Journal of Gerontological Nursing

Guest Editorial Free

When a Care Map is Not a True Predictor of Clinical Outcomes

Inthira Roopsawang, MNS, APN; Basia Belza , PhD, RN, FAAN

The authors have disclosed no potential conflicts of interest, financial or otherwise.

Care maps are widely used in health care throughout the world. There are multiple synonyms for the term care map, such as process map, guidelines, and clinical pathways (De Bleser et al., 2006). Not having a single agreed upon definition of care map leads to confusion in health care organizations. Experts have tried to use different terms for care maps and clinical pathway. However, care maps and clinical pathways are still used interchangeably because both terms are designed to support clinical decision management, organize care processes, and enhance effective communication across different disciplines on health care teams (Schrijvers, van Hoorn, & Huiskes, 2012).

Typically, care maps focus on managing a single disease, which is less helpful in the care of older adults who frequently present with multiple comorbidities.

Is the Care Map a True Predictor of Health Outcomes?

The world’s population is aging; hence, the ultimate challenges in gerontological care are providing quality and equity of care for older adults. How to measure the quality of care in a tangible way is an important question. The majority of health care organizations consider that the care map plays an important role as an indicator predicting health outcomes, such as quality of care, patient safety, patient satisfaction, and clinical outcomes (Rotter et al., 2010). It remains ambiguous whether the care map is a true predictor of older adults’ health outcomes (Boyd et al., 2005; Mutasingwa, Ge, & Upshur, 2011).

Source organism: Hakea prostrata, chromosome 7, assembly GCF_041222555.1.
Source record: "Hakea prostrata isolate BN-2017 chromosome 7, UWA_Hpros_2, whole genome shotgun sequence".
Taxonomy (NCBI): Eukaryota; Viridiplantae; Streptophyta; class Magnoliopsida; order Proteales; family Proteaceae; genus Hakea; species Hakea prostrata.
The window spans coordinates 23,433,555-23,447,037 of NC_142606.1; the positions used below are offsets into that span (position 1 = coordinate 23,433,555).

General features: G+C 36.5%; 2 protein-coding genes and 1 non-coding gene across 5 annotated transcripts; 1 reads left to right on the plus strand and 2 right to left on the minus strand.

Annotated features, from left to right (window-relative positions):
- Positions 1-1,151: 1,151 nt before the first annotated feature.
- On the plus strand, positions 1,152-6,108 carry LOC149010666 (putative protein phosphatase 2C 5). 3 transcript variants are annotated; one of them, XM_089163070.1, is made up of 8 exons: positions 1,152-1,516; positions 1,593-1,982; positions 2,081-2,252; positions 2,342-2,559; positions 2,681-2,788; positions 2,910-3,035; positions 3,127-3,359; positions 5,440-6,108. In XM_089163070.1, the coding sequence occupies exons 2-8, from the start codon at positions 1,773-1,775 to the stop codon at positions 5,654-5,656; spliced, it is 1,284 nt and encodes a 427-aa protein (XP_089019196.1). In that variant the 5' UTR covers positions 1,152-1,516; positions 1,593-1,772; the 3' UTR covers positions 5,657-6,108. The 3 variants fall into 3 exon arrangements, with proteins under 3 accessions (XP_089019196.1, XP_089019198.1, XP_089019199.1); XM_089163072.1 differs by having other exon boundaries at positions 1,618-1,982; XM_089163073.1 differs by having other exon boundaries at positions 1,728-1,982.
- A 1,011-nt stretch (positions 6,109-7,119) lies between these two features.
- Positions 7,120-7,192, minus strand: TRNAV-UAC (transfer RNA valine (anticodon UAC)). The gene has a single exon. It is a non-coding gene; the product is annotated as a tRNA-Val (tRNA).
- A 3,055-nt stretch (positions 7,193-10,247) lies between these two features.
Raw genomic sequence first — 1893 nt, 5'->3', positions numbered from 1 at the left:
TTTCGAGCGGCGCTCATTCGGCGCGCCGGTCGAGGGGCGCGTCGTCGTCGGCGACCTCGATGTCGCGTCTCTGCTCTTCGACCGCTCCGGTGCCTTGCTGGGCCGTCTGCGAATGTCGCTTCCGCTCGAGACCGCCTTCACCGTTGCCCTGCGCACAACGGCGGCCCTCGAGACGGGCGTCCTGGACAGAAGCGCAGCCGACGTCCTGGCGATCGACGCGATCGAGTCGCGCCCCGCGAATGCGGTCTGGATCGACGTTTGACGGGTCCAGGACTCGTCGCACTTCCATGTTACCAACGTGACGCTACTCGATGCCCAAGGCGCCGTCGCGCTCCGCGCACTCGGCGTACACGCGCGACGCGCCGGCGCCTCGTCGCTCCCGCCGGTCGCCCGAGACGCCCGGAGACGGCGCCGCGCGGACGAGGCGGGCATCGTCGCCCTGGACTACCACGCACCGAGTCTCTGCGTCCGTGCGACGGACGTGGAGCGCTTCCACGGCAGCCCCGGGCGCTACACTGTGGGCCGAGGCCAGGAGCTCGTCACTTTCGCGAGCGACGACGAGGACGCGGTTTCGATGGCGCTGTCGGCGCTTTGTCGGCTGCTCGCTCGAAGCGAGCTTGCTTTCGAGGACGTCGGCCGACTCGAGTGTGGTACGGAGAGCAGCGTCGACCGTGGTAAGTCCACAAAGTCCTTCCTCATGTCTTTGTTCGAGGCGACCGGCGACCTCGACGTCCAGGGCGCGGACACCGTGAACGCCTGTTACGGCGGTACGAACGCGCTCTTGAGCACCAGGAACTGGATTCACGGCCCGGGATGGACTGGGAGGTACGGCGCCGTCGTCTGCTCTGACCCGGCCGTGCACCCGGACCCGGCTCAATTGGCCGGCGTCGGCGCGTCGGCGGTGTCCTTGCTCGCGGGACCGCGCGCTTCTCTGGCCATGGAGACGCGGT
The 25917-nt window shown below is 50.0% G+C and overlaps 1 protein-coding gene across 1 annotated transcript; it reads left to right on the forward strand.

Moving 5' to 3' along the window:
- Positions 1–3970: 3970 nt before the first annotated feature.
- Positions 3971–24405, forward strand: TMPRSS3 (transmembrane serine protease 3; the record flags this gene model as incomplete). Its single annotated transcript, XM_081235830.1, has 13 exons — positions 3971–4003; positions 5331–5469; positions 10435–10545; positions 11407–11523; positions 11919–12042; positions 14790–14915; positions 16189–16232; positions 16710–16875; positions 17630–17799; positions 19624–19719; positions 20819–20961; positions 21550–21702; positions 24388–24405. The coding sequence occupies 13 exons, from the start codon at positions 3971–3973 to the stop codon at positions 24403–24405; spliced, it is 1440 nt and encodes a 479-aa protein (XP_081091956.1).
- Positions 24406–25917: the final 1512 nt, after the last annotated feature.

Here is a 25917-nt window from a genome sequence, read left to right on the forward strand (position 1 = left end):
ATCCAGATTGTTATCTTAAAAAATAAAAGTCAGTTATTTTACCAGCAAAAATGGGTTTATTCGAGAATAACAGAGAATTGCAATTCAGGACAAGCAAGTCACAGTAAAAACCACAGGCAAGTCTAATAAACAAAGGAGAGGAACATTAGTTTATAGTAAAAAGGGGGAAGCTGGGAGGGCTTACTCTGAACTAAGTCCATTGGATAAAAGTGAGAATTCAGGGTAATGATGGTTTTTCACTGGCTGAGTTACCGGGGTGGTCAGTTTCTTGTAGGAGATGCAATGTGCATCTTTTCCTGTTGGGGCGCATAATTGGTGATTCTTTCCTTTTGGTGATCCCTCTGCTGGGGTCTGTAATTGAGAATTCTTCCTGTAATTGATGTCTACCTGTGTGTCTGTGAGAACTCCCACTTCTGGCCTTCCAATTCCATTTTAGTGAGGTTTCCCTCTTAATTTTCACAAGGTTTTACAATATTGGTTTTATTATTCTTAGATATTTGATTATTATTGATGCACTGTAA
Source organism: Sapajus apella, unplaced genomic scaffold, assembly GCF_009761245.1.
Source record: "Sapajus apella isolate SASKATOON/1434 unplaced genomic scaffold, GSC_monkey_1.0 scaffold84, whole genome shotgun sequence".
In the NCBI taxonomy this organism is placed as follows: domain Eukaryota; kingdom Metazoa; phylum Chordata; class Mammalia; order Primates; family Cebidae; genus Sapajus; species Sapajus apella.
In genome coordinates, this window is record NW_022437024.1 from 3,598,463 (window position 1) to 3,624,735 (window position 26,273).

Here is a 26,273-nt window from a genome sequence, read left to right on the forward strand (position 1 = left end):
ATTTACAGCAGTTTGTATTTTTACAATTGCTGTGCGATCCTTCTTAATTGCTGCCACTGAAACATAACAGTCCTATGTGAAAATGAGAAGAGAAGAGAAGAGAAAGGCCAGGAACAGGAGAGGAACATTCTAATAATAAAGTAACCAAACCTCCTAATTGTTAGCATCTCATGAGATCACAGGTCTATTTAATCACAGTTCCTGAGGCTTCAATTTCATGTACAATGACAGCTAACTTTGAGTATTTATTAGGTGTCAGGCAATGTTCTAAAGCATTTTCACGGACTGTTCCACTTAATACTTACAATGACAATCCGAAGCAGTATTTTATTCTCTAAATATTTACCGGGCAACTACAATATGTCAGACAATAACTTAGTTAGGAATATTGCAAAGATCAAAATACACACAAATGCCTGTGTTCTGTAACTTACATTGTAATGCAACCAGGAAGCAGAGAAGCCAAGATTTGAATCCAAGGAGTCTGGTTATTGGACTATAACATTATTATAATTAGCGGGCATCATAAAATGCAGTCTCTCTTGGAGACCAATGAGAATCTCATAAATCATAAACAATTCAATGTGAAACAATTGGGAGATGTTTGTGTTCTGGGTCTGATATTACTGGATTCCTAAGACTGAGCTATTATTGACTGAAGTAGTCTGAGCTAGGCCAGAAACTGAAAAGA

Evidence shows that care maps improve health outcomes, such as promoting clinical effectiveness, improving multidisciplinary communication, providing well-defined care, reducing unnecessary variations in patient care management, lessening clinical complications, enhancing patient satisfaction, and reducing costs of care by shortening hospital lengths of stay (Auyong et al., in press; Hardt et al., 2013). Moreover, advanced management of chronic illnesses results in longer life expectancy in older adults. Health care organizations integrate the care map with the trajectory of illness. Many studies have exhibited lower hospital readmissions and lengths of stay, leading to improvement in quality, safety, communication, and efficiency (Dubuc et al., 2013). Although use of care maps results in positive health outcomes, the effectiveness of care maps in older adults remains controversial (American Geriatrics Society [AGS] Expert Panel on the Care of Older Adults With Multimorbidity, 2012; Mutasingwa et al., 2011).

Care maps may have some drawbacks. Care maps are most effective in predictable conditions, but in complex conditions, they may lead to poor care. For instance, poly-pharmacy results in a significant risk of an adverse drug reaction, such as gastrointestinal bleeding, fractures, and delirium (AGS 2012 Beers Criteria Update Expert Panel, 2012; Peron, Gray, & Hanlon, 2011), which may have greater consequences in older adults with multiple comorbidities (Peron et al., 2011). Therefore, following the care map for one specific disease may worsen other coexisting conditions and deteriorate health outcomes in older adults. The view that all patients with the same conditions are the same is not only incorrect, but contrary to a patient-centered approach.